Screenwriting Blog
Posted on by Courtney Meznarich

Week 2 of Zachary Rowell’s 90-Day Screenplay Challenge: “Parasite” Movie, the Comparison Trap, and Why You Should Always End the Day on a High Note

Zachary Rowell, the winner of SoCreate’s “So, Write Your Bills Away” Sweepstakes, is on the path to do just that. We promise to pay his bills for 90 days if he promises to finish a screenplay. And each month, he must prove he’s on the right track by sharing 30 or more pages with us. By December 31, if all goes as planned, he’ll have written a feature-length screenplay! It’s his script to keep (or share, or sell). We just wanted to give him a leg-up on the journey.

So far, so good! Zachary is well ahead of schedule just two weeks in, with 31 pages done (he shared the first ten publicly on our Facebook Group, head there for a good laugh!). But this week, he stalled a bit. Was it the curse of comparison? Take a listen to his third vlog below to hear what stood in his way, and the good piece of advice he’s using to keep his motivation up.

"We’re back. Or, I’m back, I guess it would be more appropriate to say. As you can see, I’m indoors. No more cars. I’m inside my apartment. This is a studio, and this is basically how big it is. My bed is right over there; it’s pretty small.

This is the third vlog, the second week of writing. I don’t know if you can hear the “tap, tap” noises, but that is Olive, Olive the dog. She’s drinking water right now. Maybe she’ll come over here. If she comes over here, I’ll lift her up, and it will be really cute.

So, I crossed the 30-page mark. Which is great, I think 31 pages. I think the goal was to hit 30 pages a month, so it’s October 14, halfway through the month, and I’ve hit the 30-page mark. I don’t say this to brag, but, actually, I’m a little disappointed. By the way, my laptop is right here, I have notes on here, so if you’re like “what is he looking at?”, I’m looking at my laptop. I’ve got my SoCreate Yeti right here, which SoCreate sent me, and it keeps my water nice and cold.

Anyway, last week I was at 21 pages. So, I only got nine or ten pages this week. And that’s not bad, but it’s not 21 pages like the week before. And I think what happened was, on Thursday, I woke up, and I was just not wanting to write. I was like, “oh God, I’d rather mow a lawn right now, or feed pigeons,” I don’t know. I forced myself to open up the screenplay. Nothing happened. Put my fingers on the keyboard. No letters were typed. So I didn’t write that day. And Friday I woke up and I kind of felt the same, but I was like, okay, I’ve got to fix this. Something needs to happen. And that’s when I remembered a piece of advice I heard.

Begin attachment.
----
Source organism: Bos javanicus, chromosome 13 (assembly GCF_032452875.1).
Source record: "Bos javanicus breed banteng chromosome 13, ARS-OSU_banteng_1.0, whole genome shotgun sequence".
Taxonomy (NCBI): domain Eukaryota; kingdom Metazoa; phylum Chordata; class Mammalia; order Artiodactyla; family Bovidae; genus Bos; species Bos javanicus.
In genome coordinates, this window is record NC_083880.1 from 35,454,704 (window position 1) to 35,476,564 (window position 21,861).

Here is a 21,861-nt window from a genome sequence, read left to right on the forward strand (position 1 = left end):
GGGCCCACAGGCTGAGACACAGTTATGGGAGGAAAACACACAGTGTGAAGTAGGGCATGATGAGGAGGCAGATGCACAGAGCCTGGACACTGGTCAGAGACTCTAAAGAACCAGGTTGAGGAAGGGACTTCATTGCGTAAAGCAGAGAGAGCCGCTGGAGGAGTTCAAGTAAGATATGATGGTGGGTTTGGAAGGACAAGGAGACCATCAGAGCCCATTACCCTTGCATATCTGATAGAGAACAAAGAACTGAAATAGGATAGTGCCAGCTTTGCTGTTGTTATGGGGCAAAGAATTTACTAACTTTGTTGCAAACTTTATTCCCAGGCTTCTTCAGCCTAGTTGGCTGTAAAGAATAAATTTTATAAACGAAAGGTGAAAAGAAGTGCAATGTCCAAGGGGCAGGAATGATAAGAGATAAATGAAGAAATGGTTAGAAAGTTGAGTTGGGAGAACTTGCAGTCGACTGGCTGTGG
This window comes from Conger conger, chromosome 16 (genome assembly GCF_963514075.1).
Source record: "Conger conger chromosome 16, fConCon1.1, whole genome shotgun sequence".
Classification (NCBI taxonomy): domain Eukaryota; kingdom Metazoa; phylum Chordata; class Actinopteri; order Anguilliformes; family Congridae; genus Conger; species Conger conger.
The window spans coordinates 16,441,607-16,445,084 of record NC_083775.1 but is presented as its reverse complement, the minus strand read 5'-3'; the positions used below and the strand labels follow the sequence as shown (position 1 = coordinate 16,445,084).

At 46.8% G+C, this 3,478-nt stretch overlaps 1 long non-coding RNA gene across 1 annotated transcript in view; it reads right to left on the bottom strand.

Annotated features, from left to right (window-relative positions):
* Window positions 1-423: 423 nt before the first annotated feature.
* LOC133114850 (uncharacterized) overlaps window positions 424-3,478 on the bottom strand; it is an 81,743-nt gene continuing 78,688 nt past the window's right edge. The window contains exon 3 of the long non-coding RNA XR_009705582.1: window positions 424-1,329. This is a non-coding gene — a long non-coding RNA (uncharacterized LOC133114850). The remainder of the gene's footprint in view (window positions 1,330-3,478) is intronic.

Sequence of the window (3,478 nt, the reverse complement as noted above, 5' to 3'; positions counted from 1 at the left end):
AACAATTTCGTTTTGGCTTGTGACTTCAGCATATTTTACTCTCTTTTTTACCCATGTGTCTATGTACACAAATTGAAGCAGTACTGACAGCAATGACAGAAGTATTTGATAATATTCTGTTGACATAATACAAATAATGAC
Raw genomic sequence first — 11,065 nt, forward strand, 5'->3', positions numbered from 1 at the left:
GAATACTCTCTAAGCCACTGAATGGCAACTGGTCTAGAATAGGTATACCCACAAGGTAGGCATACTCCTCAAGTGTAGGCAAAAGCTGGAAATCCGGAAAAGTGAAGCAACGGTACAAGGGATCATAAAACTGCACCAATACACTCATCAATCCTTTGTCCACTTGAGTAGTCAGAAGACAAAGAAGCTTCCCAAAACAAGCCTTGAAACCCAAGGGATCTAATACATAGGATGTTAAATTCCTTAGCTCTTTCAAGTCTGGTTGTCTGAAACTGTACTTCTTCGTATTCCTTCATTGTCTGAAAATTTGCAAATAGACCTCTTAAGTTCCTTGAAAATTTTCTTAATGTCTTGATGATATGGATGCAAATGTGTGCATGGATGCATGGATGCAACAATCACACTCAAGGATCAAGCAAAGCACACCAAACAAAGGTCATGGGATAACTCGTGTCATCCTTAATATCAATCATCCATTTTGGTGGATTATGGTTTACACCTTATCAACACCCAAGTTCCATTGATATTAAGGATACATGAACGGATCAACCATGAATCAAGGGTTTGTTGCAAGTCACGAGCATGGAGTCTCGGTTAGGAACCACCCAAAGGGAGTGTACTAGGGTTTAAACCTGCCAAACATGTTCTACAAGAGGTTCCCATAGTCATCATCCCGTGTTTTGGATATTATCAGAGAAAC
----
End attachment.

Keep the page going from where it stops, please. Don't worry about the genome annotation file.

I don’t remember who said it, when they said it, where I was when they said it, and that’s going to happen often probably because I don’t remember most things. If this piece of advice sounds familiar to you, if you’re like, “hey, Bob said this down the street, I remember when he said it. We were checking the mail, and he told me about it,” well then, ok, I’ll give credit to Bob if you can provide proof that Bob said it. But for right now, it’s just a whisper in the wind.

The piece of advice is, try to end every day on a high note. Basically, leave off somewhere in the script you want to begin the next day, so you’re excited to write. If you leave yourself in a pickle, which I did, you’re not going to want to write. If you leave off that day and you’re like, I’ll deal with this tomorrow, you’re not going to want to deal with it tomorrow. It’s just like a chore, just like with anything in life. You want to leave off in a place that excites you. Now obviously, writing a screenplay takes a long time, and not every day, you’re going to be able to end like that, but try to make that the standard, I guess I would say. Don’t put things off for the next day. Finish. Try to tackle the problem then. And then you can leave off in a place of excitement, and you wake up the next day, and you’re ready to write. That is my advice to you.

Another thing I wanted to talk about is a movie I saw this past weekend and how it made me feel. I watched “Parasite.” It’s also a dark comedy thriller which is what I’m writing. It was an incredible film and my favorite film so far this year. Not even close, really. After watching it, I felt a little motivated, but I also felt defeatism, I guess you would say, because I was like, “this is what I have to compete with? That’s the bar we’re setting? Because I don’t know …” I got a little depressed. I don’t know if I can compete with that.

But you have to remind yourself, you’re seeing the finished product. This is after the script went through several edits. This is after the actors brought the script to life. You’re viewing your screenplay as it is now, whether it’s the first draft or the second draft, and you’re not hearing anyone say the words, you’re not seeing it on camera. Also, you’re your toughest critic. At least I am. And I think most screenwriters, writers in general, you’re going to be hard on yourself. Even when someone says you wrote something special there, you’re going to be like, did I? Is there a way we can prove that? I want to know for sure that I wrote something special.

So, yeah, it’s not really fair to compare yourself to a finished product, I guess that’s what I want to say to you and what I want to remind myself of.

By the way, you should go see “Parasite” if you haven’t yet. It’s only playing in a limited number of theaters, but maybe if it’s by you, go watch it and then tell me what you think. Unless you don’t like it, then I don’t want to hear about it.

I think that is it. So, we’re done. This is the third vlog I’ve done. Alright, hold on. Olive, come here! I’m going to go get Olive, hold on. Speed up the tape!

Alright, this is Olive the dog. I think she is partly the reason why I won this competition, so, thank you. Thank you, Olive.


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